THOUSANDS of well-wishers are expected today when the Queen visits Chester to honour soldiers from the 1st Battalion Royal Welsh.
Accompanied by the Duke of Edinburgh, the Queen will address more than 1,500 soldiers from the battalion, based at Dale Barracks, on Liverpool Road, Upton, at a special Drumhead Service of Thanksgiving to mark their return from operations in Afghanistan.
The Queen will present soldiers with campaign medals during the service at Chester Racecourse, to be followed by a reception for soldiers, families, veterans and cadets.
Yesterday the Leader gained behind-the-scenes access at the Rodee, where chefs, operations managers and service staff were busy preparing for the royal party and more than 3,000 guests to arrive.
Head chef Christopher Kemp said that excitement was building for the Queen’s arrival.
The Michelin-starred chef told the Leader: “The logistics for an event like this are the same as any other, but with the Queen, you have the prestige and there is a great sense of pride to cook for her.
“We have local produce on the menu for the lunch, but that is something we always do here.
“It’s about getting the best produce in that we can.” He added: “There are no special dietary requirements on the Queen’s table.
“She doesn’t want any special treatment so she will eat what everyone else eats.”
Catering manager Phil Dougherty said it was essential the fresh seasonal produce represented the North West on a plate.
Mr Dougherty said: “I have catered for some pretty special people in my time including many celebrities but never have I felt the pride and honour I felt when I was asked to create a meal for the Queen herself.
“The meal I have put together will demonstrate just what a fantastic region the North West is when it comes to food; from the quality and taste of our locally grown produce to the culinary skills shown by our chefs here at Chester Racecourse.
“I hope the meal will be memorable and one the Queen will thoroughly enjoy.”
Just over 300 people will attend the lunch in the new Pavilion Room, including soldiers, families, veterans and cadets.
Conference and events sales manager Dave Taylor said: “I have done a lot of Royal visits in my time here – most recently Prince Charles – and it is nice to be involved.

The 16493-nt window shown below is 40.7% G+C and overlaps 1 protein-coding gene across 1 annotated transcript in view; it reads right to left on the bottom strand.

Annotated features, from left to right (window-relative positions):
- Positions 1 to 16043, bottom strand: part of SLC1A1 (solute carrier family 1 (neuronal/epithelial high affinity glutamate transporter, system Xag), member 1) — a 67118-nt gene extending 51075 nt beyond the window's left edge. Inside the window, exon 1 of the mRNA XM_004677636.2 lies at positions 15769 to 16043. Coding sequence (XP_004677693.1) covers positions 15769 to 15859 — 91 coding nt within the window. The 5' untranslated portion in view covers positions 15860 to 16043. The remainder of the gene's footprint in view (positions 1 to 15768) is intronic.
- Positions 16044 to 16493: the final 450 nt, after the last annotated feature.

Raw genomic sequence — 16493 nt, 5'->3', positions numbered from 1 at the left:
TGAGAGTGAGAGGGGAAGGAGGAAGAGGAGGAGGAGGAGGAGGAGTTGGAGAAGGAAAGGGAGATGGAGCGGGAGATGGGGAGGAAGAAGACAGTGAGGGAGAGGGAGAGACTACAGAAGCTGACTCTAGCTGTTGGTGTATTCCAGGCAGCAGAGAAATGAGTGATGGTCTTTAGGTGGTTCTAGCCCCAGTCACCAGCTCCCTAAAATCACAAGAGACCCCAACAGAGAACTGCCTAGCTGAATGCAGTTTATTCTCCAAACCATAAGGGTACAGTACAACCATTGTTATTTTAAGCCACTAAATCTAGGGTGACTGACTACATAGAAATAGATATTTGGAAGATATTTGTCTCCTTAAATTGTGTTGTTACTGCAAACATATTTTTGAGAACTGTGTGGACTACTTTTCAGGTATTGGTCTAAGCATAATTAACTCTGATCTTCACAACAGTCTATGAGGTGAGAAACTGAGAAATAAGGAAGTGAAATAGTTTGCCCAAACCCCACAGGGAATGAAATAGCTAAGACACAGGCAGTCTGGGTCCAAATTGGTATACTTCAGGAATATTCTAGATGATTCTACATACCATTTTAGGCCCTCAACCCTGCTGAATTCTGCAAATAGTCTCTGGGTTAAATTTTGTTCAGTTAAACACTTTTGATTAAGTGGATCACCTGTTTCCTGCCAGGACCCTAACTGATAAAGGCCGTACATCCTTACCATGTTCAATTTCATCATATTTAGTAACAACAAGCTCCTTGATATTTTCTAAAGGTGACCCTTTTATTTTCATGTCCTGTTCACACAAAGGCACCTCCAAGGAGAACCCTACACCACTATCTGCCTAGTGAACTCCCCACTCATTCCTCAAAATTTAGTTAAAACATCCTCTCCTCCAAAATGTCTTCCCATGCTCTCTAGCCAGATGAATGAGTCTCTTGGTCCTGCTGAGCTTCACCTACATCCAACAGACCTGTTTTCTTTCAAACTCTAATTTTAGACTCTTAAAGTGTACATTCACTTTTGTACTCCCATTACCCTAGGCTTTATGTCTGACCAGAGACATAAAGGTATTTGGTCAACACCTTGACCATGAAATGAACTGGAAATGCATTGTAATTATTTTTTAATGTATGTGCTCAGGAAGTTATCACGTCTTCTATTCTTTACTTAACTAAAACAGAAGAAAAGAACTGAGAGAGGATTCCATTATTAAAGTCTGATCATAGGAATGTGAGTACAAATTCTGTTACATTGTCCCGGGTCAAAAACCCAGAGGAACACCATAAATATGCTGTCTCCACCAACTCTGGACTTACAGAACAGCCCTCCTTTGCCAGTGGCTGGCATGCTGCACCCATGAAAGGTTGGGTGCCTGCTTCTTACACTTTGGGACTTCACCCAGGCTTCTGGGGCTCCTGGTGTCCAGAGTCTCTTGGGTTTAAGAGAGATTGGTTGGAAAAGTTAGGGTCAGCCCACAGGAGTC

“I have built up a good rapport with the Royal Welsh officers and they have organised it as a real family occasion.
“The Queen will be on a table in the centre, but her table will not be any different from any of the others. She doesn’t want to be any different.”
More than 2,000 people will enjoy an outside barbecue and fun fair while the lunch takes place. Some 800 special guests will also have a buffet in the County Concourse, staffed by more than 250 people.
The Royal party will firstly travel to the equine centre, Reaseheath College, Cheshire, where the Queen will see groups of students being trained in practical skills.
The Queen will unveil a sculpture to mark her visit and Prince Philip will visit the food processing hall.
He will see students engaged in cheese-making before unveiling a plaque to mark the official opening of the hall.
The Duke will then rejoin the Queen in the Centrepoint building for a tour of facilities before a further plaque is unveiled.
Before the Royal party enjoy their lunch, soldiers will parade for the Queen, who will then present around 240 medals.
Police will close Nun’s Road from about 11am and reopen it at about 12.50pm, depending on security and crowd numbers.
The Queen and the Duke of Edinburgh last visited the city nearly six years ago for the marriage of the Duke of Westminster’s daughter, Lady Tamara, at Chester Cathedral.
Princes William and Harry also attended the wedding in November 2004.
Mr Taylor said the majority of security today would be handled by officers and specialists from Scotland Yard, who have been at the Racecourse during the past week to prepare.